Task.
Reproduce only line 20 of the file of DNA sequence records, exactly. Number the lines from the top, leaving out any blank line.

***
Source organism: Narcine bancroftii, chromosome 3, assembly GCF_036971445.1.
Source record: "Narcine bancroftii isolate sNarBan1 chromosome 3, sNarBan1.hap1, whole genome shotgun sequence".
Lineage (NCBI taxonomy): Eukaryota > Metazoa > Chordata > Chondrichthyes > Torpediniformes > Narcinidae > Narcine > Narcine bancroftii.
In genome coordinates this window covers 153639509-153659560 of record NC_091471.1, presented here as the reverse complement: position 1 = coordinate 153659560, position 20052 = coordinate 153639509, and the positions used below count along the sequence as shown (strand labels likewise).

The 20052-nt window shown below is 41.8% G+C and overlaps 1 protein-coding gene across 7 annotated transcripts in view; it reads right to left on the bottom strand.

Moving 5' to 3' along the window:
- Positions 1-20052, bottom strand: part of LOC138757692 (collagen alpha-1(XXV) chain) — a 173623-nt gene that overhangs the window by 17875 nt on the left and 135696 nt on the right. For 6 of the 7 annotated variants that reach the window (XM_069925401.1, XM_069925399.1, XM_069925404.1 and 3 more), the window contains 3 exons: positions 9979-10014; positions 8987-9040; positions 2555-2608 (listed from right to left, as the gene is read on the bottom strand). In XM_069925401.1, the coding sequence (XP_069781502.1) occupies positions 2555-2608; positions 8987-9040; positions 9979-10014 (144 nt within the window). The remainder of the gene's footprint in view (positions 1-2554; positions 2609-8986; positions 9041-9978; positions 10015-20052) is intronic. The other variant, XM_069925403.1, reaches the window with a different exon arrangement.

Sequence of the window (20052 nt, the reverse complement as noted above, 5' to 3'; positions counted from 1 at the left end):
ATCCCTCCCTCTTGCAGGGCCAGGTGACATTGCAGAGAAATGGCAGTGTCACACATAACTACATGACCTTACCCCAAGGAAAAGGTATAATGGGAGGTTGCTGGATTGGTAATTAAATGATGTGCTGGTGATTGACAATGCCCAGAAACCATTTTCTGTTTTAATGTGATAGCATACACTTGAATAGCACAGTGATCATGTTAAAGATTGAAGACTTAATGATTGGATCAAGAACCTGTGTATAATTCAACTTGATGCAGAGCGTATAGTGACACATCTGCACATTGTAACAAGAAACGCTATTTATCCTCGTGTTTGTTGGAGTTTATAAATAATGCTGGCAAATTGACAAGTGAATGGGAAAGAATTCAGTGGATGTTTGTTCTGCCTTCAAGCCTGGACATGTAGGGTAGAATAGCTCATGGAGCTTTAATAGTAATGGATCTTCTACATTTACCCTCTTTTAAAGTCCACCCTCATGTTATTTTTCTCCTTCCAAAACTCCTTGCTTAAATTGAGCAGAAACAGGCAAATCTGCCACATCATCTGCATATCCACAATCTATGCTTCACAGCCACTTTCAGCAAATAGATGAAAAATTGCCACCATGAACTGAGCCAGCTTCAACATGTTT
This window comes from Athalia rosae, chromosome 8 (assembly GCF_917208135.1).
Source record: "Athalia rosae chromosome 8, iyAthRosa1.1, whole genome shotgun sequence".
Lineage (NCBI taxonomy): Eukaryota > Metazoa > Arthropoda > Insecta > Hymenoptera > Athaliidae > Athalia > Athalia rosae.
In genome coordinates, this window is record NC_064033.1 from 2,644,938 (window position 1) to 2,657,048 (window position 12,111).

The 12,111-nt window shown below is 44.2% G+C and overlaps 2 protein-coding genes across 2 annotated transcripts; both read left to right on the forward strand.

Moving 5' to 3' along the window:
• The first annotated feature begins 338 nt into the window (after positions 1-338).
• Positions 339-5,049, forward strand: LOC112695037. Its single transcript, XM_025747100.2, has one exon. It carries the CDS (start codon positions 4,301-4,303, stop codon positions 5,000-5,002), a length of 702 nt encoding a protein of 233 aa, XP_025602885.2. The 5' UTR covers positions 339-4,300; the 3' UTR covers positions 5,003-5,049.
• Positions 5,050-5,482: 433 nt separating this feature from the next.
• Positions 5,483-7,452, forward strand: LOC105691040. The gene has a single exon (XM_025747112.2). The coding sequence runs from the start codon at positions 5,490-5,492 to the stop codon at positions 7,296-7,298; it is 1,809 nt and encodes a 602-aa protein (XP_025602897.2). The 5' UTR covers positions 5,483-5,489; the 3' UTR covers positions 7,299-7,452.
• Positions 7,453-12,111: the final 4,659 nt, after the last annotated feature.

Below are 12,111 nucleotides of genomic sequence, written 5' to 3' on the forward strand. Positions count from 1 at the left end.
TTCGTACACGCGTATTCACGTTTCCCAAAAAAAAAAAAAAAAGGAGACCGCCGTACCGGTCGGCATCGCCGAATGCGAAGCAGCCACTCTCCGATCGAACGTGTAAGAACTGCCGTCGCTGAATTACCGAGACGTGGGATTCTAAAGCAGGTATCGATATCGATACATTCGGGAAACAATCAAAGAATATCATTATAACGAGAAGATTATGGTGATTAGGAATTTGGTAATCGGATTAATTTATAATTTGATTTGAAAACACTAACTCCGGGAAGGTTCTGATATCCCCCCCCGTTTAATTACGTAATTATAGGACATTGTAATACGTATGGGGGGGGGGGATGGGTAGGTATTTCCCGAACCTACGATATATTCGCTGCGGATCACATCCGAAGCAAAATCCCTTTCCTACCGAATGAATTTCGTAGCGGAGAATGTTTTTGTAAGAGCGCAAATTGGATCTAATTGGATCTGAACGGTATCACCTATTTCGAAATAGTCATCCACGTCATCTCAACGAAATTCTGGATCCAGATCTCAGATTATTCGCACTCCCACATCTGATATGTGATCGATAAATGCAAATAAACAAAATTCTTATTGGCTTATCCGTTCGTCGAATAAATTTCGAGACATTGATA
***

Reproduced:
• Positions 7,453-12,111: the final 4,659 nt, after the last annotated feature.